Many, many fighting games were released on the Neo Geo and these are slowly but surely filling up the Switch’s eShop. Compared to most of the options available World Heroes and its sequels offer a simpler experience with less depth, but the series can still entertain when its varied cast of fighters (largely based on historical figures) face off against each other.
This first entry in the series gives you a choice of just eight characters, based on the likes of Rasputin, Bruce Lee and Genghis Khan, who provide a variety of fighting choices whether you are looking for a strong powerful brawler or someone a bit quicker. Hanzo and Fuuma are based on figures from feudal Japan, but also Street Fighter’s Ryu and Ken, serving as the good all-rounder options with some similar moves to the shotokan pair.
The game features a button for punch and a button to kick, and holding them down a bit longer performs a stronger attack. A four-button setup would be preferable, but it doesn’t really cause any trouble as the fighters move quite slowly. There’s also a throw button, but as pushing a direction with punch will also usually perform the move it is not often used. Each character also has some special moves at their disposal, and whilst a few could have used simpler input commands there’s a quite generous time allowed for you to perform the necessary button presses.
Simple controls and CPU opposition that’s not too tough makes World Heroes a game that’s quite newcomer friendly, but the slow pace lessens the enjoyment somewhat. There's still some entertainment from knocking someone out of the air with a well-timed special attack or avoiding one of their moves and then countering with a throw or kick to the face. Subsequent games would tweak the gameplay and speed and ultimately the final instalment - World Heroes Perfect (already available on the eShop) - is the best of the bunch. This does offer something that game doesn’t however: death matches.
Death matches (dropped from the series with World Heroes 2 Jet) can be selected after picking your character, and these add hazards such as spikes and flaming ropes to the fighting arenas. These prove to be fun fights that add a bit of strategy as you try to stay away from the spiked edges or stay airborn when there are landmines scattered about. Some matches even combine dangers, so you may find yourself jumping away from an electrified barrier whilst trying not to land on a slippery oil puddle. Though it can get annoying when your opponent has you trapped against a hazard, the chaos helps hide the slow speed which makes for more enjoyable gaming.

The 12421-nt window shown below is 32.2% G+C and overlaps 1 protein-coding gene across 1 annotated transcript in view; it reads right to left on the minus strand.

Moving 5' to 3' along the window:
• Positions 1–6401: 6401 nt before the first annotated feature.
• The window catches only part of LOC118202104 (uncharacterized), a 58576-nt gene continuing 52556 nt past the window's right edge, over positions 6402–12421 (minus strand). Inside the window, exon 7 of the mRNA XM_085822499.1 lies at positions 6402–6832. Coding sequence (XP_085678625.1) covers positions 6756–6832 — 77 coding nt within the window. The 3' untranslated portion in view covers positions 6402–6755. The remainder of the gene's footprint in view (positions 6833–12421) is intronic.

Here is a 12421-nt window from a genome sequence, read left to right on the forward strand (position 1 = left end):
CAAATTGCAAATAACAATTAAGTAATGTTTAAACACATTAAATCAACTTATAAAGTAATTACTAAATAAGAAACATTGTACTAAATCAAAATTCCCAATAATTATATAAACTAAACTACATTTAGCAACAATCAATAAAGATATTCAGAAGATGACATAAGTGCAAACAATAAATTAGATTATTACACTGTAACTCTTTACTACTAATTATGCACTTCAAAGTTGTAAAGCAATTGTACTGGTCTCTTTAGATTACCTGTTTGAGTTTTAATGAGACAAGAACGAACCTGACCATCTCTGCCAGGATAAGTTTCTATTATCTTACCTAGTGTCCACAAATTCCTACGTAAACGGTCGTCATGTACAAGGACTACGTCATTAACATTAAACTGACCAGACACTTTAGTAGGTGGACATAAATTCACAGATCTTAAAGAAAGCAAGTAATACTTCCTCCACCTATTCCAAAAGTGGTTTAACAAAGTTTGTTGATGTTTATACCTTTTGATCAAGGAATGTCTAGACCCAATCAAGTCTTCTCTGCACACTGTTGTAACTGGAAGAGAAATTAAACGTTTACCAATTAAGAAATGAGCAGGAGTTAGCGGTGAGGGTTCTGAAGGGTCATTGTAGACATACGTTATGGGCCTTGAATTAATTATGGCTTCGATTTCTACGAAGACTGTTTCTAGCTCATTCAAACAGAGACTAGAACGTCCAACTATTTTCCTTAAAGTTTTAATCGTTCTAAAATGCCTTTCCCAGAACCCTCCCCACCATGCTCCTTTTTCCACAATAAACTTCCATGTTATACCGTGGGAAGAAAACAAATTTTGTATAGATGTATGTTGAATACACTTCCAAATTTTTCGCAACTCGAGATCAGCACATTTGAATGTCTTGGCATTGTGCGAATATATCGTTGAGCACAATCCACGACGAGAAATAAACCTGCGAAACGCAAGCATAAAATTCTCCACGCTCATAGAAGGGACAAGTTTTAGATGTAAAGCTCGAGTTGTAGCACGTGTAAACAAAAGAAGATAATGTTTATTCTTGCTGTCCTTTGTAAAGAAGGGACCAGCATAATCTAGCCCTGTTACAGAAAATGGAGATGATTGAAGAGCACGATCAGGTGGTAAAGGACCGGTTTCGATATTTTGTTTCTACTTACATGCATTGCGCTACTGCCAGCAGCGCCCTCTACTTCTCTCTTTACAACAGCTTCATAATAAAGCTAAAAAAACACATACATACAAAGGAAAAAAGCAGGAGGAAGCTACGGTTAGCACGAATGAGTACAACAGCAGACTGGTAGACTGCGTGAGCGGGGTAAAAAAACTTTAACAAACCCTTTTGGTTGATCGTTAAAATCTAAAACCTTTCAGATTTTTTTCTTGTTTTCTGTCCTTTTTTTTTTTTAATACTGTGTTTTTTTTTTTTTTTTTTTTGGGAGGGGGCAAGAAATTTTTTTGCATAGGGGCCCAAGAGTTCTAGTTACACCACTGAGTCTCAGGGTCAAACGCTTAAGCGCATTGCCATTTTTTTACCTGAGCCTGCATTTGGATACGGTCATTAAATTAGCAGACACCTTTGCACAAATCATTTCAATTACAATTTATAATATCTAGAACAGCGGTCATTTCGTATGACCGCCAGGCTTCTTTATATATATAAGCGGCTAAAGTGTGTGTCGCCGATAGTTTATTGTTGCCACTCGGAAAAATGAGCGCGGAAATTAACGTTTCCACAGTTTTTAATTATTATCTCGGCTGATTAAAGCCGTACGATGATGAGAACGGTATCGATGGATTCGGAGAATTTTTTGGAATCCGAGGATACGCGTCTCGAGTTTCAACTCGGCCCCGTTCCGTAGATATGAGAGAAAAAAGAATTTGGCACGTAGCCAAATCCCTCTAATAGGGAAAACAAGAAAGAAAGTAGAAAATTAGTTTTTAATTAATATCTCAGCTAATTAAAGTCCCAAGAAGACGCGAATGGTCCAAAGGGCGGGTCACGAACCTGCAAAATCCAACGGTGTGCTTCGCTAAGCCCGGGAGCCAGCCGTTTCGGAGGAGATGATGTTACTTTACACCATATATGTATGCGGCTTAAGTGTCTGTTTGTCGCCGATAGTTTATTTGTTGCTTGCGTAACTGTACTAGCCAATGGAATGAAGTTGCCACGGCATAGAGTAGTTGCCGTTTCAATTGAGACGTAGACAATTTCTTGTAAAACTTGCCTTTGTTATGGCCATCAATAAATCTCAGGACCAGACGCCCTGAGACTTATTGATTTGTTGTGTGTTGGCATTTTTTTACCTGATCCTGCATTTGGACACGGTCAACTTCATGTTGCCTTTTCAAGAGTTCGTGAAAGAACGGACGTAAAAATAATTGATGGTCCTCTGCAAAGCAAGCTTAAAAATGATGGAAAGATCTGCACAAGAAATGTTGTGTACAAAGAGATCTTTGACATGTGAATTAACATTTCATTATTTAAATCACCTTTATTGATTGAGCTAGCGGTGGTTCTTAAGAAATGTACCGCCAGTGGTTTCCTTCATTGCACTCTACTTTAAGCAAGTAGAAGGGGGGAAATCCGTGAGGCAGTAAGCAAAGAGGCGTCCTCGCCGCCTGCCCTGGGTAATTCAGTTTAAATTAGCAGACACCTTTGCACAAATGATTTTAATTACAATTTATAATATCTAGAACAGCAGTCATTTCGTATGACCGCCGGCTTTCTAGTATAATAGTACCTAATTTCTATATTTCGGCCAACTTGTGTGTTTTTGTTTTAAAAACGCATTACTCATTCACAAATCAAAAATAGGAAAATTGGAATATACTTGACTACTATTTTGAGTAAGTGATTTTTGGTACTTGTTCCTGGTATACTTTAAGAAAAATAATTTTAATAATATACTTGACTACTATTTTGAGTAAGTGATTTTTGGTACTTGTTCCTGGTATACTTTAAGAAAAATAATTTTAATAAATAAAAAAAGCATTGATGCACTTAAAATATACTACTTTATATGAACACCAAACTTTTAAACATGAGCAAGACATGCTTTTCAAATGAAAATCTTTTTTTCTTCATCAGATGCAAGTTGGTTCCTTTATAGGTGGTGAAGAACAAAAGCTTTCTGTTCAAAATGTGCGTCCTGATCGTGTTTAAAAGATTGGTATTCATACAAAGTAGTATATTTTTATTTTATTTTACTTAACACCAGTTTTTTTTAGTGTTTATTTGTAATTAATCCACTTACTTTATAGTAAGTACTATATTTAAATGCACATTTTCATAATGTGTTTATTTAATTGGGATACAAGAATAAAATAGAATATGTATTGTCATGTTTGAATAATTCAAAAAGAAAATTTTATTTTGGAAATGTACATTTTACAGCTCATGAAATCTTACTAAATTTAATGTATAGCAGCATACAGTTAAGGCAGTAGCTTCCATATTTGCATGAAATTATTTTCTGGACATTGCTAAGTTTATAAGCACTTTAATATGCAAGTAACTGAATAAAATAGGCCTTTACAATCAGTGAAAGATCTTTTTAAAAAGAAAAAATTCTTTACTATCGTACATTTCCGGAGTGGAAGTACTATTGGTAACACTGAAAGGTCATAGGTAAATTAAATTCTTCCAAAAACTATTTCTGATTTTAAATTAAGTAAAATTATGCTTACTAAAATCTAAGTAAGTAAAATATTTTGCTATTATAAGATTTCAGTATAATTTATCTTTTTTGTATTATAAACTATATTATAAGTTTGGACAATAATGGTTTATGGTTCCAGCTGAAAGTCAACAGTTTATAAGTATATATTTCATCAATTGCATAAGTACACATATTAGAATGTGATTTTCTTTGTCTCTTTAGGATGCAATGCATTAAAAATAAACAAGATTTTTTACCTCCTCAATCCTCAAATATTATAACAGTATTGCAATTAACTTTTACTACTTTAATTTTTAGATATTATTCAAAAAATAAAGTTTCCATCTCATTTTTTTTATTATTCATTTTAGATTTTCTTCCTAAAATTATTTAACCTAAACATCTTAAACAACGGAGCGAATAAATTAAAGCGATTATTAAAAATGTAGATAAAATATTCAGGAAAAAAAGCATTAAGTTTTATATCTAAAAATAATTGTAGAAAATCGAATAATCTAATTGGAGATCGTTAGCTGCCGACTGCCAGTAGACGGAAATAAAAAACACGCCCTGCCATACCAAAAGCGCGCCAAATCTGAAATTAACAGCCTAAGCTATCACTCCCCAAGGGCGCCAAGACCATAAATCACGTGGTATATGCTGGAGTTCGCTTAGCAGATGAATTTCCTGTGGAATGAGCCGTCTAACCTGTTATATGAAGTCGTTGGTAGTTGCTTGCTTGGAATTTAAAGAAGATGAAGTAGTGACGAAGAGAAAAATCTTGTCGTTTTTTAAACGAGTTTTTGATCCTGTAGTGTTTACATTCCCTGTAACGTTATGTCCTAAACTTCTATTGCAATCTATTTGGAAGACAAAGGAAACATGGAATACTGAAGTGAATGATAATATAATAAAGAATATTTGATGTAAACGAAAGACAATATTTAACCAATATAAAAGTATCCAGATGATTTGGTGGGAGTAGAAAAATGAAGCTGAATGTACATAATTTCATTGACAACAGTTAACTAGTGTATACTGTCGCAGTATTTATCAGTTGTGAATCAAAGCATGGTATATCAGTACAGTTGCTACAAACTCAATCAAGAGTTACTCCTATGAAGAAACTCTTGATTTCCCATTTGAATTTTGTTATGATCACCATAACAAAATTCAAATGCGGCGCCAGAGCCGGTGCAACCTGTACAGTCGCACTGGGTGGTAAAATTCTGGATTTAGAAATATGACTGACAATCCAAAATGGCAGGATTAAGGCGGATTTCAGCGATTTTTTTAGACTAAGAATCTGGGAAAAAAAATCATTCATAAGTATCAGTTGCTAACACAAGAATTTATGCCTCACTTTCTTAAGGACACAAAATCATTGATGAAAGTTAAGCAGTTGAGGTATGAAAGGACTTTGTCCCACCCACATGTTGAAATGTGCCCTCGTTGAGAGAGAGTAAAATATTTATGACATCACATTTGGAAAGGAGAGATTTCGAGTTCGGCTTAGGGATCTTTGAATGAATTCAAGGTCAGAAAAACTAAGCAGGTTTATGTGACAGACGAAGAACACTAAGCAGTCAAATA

Having beaten the other fighters you face off against shape-shifting metal man Geegus, who will morph into other characters during his fight against you; it's a kind of cross between the T-1000 and Mortal Kombat’s Shang Tsung. Once defeated there’s some replayability as you go through again to see the endings of the other characters, or you could dive into the options menu to bump up the difficulty for a tougher challenge.
The usual ACA one credit Hi Score and five minute Caravan modes are available if you want to see how your point-scoring compares to players from around the world, and a second player can buy into the regular arcade mode at any time to challenge you to a fight. Two player battles are enjoyable, but if playing death matches there’s no way of selecting specific hazards other than playing through solo until you find what you are looking for and then having the second player join in.
There's only eight characters and the simple combat setup means there are not as many moves available as in other one-on-one brawlers. The slow speed of the fights is another negative, but death matches liven things up a bit even if you can lose from poor positioning rather than something your opponent has done. Though not the most fully-featured series, subsequent games would add characters and tweak the gameplay (the regular World Heroes 2 also features death matches, though handled a little differently), and so whilst World Heroes can provide some fun fights, those desperately looking to pit historically-inspired fighters against each other would be better off with one of the sequels.